An important challenge for microRNA bioinformatics is the prediction of mRNA targets. Multiple programs built on different algorithms have been developed, including miRanda, TargetScan, RNA22, and RNAHybrid.75-78 Due to differences in their models, each will predict different gene targets for any given microRNA. While some researchers have focused on any gene that shows up on multiple lists made by the different tools, no consistently significant enrichment of “true” targets was found in a test of this method.79 We further recommend confirming that possible mRNA binding partners are expressed in the appropriate cell type and at a reasonable level relative to the microRNA (see points 1 and 7).
Another approach to finding relevant gene-microRNA interactions is to query “validated” target databases. These tools use the literature and/or public databases to find microRNA-target interactions with experimental support; however, they should be used with caution and at least some fact-checking. We have previously noted the pitfalls of algorithms that apparently use simple text searches,80 such that, e.g., a mention of “β-actin” on page 122 of an edition might be recorded by the algorithm as miR-122 targeting the protein. We have also observed that the number and identity of interactions predicted by some databases can change drastically from month to month, even without version updates, compromising reliability.80 An example of a reliable validated target database is DIANA-TarBase, which is “manually” curated and helpfully provides not only the supporting study or studies for each interaction, but also valuable methods information.81 Even so, each interaction rests on studies that may have their inherent idiosyncrasies. If possible, it is recommended to check the primary sources for interactions of interest.
Related to target prediction and validation, many microRNA studies consist of profiling experiments followed by extensive pathway analysis. These differentially expressed microRNAs are assigned to genes, which are, in turn, assigned to biological pathways. Selected pathways are then discussed in the context of the biological question. This approach involves multiple levels of prediction and potential bias. Algorithms or literature records are used to assign microRNAs to possible targets. Unless gene expression data are available, the relative concentrations (or even presence) of targets are not assessed in the cell or tissue being studied. Pathway analysis introduces a publication bias, relying on published interactions and pathway associations. With much of the field focused on the role of microRNAs in neoplasia, it particularly biases microRNA function into cell proliferation pathways. Finally, identified pathways are integrated into a discussion. What is an appropriate control for a pathway analysis? Would a random selection of microRNAs also yield “significant” pathways that could be rationalized post-hoc? In general, we would suggest that pathway analysis is of limited importance and utility when performed alone. It is useful, in conjunction with other data and analyses to suggest interactions that are experimentally confirmed.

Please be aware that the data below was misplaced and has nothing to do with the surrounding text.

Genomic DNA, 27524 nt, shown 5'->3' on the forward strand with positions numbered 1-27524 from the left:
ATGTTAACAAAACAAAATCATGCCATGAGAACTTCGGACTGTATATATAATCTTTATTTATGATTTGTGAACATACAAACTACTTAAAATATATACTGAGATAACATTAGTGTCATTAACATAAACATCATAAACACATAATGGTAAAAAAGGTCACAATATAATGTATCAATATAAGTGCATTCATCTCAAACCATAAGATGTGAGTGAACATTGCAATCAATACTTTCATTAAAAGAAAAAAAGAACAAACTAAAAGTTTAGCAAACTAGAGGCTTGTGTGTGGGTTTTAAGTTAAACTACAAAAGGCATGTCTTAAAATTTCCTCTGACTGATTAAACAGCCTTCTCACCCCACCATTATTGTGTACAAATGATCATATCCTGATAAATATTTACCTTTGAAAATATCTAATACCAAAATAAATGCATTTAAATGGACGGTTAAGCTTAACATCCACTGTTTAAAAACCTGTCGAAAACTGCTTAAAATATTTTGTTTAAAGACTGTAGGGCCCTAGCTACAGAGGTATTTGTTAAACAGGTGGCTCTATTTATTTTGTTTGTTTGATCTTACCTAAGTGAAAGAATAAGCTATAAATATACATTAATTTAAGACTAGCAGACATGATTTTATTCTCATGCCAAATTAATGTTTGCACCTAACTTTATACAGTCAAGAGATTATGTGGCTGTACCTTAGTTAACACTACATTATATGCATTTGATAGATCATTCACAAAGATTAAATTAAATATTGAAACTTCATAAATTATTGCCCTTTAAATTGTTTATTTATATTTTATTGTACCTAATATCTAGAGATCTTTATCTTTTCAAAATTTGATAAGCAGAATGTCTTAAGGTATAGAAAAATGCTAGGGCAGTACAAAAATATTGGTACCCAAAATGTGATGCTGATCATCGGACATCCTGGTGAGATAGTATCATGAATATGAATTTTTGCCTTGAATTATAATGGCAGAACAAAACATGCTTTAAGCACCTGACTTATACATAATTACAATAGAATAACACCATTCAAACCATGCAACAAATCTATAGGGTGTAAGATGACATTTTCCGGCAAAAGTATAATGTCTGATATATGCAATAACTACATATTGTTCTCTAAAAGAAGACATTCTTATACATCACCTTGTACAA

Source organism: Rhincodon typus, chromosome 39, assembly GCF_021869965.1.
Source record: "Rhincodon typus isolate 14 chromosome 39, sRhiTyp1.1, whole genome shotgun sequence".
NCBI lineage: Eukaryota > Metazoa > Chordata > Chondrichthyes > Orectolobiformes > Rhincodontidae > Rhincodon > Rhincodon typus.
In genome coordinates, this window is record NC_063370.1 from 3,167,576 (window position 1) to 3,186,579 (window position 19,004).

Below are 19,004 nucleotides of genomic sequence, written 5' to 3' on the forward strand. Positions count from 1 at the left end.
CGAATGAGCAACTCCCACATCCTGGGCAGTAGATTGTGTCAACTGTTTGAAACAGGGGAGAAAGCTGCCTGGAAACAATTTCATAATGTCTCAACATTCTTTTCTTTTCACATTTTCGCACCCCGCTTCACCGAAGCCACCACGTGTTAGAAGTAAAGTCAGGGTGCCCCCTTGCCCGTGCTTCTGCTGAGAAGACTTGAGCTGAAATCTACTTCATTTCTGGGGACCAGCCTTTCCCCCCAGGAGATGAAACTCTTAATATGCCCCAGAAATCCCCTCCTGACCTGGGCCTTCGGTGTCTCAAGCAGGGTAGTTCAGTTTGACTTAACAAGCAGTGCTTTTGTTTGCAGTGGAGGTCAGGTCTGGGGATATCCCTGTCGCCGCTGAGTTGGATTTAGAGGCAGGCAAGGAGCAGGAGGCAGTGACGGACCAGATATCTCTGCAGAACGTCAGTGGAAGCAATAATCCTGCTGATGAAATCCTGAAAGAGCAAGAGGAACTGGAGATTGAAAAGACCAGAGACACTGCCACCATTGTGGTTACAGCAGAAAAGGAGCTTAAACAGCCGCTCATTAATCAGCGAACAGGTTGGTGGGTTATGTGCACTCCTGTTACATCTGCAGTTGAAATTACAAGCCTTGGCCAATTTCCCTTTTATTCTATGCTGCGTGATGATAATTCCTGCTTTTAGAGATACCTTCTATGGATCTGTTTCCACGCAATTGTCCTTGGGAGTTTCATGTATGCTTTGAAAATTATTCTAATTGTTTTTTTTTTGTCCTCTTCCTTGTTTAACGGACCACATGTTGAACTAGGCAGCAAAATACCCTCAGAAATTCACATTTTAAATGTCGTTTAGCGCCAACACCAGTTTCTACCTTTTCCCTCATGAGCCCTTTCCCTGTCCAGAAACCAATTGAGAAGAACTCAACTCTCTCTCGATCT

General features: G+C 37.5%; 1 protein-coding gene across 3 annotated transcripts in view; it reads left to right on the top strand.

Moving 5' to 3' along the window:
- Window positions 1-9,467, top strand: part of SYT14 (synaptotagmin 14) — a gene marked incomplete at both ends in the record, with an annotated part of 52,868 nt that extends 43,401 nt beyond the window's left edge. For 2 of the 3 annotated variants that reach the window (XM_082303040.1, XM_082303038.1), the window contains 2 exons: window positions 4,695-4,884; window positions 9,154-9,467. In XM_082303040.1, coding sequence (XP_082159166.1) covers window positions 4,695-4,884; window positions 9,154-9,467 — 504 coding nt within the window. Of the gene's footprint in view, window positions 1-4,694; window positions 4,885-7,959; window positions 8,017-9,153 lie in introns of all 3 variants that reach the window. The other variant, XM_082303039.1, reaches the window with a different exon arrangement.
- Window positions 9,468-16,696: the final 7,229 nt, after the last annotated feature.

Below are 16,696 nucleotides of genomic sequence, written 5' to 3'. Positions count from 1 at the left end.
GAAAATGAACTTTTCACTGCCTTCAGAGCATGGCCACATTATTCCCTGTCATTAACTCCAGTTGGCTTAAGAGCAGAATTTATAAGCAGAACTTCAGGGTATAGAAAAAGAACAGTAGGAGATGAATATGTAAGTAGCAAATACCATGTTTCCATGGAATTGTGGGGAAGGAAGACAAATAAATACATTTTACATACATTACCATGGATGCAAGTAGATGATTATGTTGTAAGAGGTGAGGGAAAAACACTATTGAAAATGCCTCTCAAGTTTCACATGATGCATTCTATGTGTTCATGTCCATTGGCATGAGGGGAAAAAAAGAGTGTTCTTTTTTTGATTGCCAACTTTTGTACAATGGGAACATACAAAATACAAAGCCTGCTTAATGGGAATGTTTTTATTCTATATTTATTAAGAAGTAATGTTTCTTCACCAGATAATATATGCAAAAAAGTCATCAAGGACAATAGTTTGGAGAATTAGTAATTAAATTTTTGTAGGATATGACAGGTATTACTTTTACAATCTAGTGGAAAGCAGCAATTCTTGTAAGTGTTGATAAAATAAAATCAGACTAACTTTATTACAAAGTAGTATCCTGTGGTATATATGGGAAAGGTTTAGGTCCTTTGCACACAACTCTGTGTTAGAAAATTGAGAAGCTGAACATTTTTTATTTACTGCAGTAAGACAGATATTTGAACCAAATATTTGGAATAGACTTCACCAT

A substantial and growing amount of microRNA expression data is present at the Gene Expression Omnibus (GEO) or Sequence Read Archive (SRA). These data repositories can be used to evaluate microRNA localization (see point 1) or microRNA response to a stimulus. Quality checks should be performed when using public data as we have found them to be variable. For microRNA RNA-seq, the percent of all reads that are called microRNAs is important. In our experience, <25% is poor, 25–50% is likely OK, and >50% is typical of good data. It is also important to have a depth of coverage >1,000,000 microRNA reads for accurate RPM values. For array data, as stated above, first check that signal exceeds background, then ensure that an appropriate global normalization has been performed.
Some of the influential manuscripts in the microRNA field represent excellent case studies to help work through the challenges and successes of microRNA research. We present 4 important and often well-cited publications as case studies to demonstrate the challenges in rigor and reproducibility and how to successfully navigate through them.
Case Study 1: In 2007, a major study reported on the downregulation of microRNAs in HIV-1 infection.82 Huang et al's profile of microRNAs in activated and inactivated CD4+ T-cells reported active T cells are better hosts of HIV replication than resting cells. Downregulated microRNAs, the authors reasoned, could be involved in repressing HIV transcripts, so they used target prediction algorithms to identify potential microRNA recognition elements in the 3′ portion of the HIV genome. Five microRNAs that were 2x downregulated and had predicted binding sites in HIV RNA were selected for further investigation (miR-28, miR-125b, miR-150, miR-223, and miR-382). All five microRNAs were found to bind directly to HIV sequences in reporter assays and to have a negative effect on HIV when transfected together into cells.